#1 Get behind cover before the attack, or better yet if you can get out of the area completely do so.
    #2 If things happen before you are behind cover then move toward cover as you are drawing your gun.
    #3 Fire off a shot while you are moving to rattle your attacker. You may get lucky and hit him but the odds wonít be good for you to score a hit while you are moving. You have to use good judgement on this one though, you donít want to fire wildly while moving if there is a chance that you will hit an innocent person. If you happen to be in a mini-mart you donít want to risk killing someone. But if your attacker is standing in front of a brick wall fire off a shot or two to shake him up as you head for cover.
    #4 Once you are behind cover you have the advantage, expose as little of your self as possible and hope your training pays off. Once you are behind cover you have lessened the chance of it turning out as a tie.

  4. #19
    Member Array scbair's Avatar
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    Was it the late Bill Jordan who noted the less time it takes to produce your sidearm, the more time you\'ll have to fire it accurately?

    To those who\'ve advocated situational awareness, having the weapon in hand before a threat becomes \"critical,\" noting and availing oneself of cover, etc., I simply say \"Amen, Brother!\"

    However, should I fail in the above, and only recognize the threat as it swoops in for the kill, I\'d rather be practiced in a smooth draw stroke than have to \"wing it.\" :O

    Elimination of wasted motion and repetitive, focused practice are the keys. When I was much younger, and lived in a rural area, I read a number of Skeeter Skelton\'s articles. I was particularly fond of his \"long-range\" and \"aerial\" shooting. As my small town\'s municipal garbage dump (yep, this was way before the \"sanitary landfill\" came into existence) was only a few miles from my home, and was in an isolated area, I gave the aerial targets a try. This was the only time and place I ever fired at glass targets; what difference could a few more shards of glass make at that dumpsite??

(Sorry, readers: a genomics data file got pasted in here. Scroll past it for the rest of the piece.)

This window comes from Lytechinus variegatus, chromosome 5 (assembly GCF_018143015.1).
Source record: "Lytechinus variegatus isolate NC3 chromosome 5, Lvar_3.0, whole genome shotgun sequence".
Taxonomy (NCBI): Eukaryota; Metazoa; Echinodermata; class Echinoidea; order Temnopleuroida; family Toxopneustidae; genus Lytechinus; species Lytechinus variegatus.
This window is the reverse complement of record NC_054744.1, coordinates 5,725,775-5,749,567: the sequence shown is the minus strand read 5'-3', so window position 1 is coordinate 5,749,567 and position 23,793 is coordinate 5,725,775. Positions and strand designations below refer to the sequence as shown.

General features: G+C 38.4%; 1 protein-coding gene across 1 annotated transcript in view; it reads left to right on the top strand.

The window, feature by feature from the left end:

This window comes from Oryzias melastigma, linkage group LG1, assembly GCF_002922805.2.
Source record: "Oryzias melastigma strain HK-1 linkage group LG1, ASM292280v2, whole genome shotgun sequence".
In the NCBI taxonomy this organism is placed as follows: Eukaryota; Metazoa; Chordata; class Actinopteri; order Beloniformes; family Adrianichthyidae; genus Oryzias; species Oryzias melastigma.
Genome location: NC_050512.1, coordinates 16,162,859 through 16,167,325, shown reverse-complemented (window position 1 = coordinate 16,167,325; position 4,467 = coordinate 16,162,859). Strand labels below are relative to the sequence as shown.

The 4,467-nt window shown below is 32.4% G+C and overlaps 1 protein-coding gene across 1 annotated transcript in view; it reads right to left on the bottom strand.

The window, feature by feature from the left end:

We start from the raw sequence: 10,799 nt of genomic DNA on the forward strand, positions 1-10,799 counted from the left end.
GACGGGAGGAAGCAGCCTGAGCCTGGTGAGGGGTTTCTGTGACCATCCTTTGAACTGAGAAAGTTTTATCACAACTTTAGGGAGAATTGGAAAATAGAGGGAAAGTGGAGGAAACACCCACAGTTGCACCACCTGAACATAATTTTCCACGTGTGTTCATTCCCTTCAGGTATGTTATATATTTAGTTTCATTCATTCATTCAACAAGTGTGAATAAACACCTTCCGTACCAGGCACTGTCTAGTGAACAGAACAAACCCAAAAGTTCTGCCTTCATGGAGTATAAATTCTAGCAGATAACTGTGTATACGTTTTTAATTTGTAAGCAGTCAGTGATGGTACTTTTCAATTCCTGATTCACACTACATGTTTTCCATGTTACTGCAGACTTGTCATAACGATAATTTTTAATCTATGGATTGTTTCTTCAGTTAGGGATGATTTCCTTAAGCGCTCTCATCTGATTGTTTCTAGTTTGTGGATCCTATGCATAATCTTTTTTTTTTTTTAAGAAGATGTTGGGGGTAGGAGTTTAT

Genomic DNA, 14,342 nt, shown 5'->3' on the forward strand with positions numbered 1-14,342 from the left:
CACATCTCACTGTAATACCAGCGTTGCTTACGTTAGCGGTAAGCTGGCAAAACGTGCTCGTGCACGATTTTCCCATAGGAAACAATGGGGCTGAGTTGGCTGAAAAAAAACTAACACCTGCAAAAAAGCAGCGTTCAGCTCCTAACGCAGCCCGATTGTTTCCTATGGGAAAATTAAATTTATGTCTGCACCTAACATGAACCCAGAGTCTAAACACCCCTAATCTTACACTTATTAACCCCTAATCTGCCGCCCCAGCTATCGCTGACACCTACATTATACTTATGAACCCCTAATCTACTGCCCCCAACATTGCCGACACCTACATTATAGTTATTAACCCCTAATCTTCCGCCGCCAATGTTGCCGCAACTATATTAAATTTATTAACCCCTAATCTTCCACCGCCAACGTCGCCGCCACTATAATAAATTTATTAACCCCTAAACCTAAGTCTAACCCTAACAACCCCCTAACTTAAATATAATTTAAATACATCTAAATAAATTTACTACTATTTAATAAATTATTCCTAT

At any rate, I eventually became pretty proficient. I would holster my sidearm, and take a glass jar in my right (shooting) hand. I would hurl the jar upward, then arc my hand to the sidearm, draw, sight & squeeze. I wasn\'t 100%, but I was a lot higher than 50% successful. When I entered law enforcement, my confidence in my ability to rapidly and consistently deploy my sidearm reduced the urge to draw, or even grip, the handgun during tense confrontations.

    Long-winded way to voice my \"yes\" vote on the importance of a smooth draw stroke.

  5. #20
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    randyc,scbair, silvercorvette and all the fine response from above;better than I had hoped for this is a great thread. Thanks to the fine police officers for giving us an important overview from their years of training and experience; boy nothing like hearing from the real mccoy. This is really a classroom session, just excellant presentations of what to think about when things go wrong. Thanks much everyone. If there is more keep it coming it will help our forum.

  6. #21
    Member Array nf9648's Avatar
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    On a two way range it is always better to give your opposition a sucking chest wound before he gives you one, and I wont draw on someone unless I find myself inevitably stranded in that situation. It is a necessity to at least practice getting your piece drawn and sights on target in a timely manner, it is something you can even practice in the convenience of your own home with the TV (dont shoot it, this is best with a cleared, empty handgun than a loaded one.)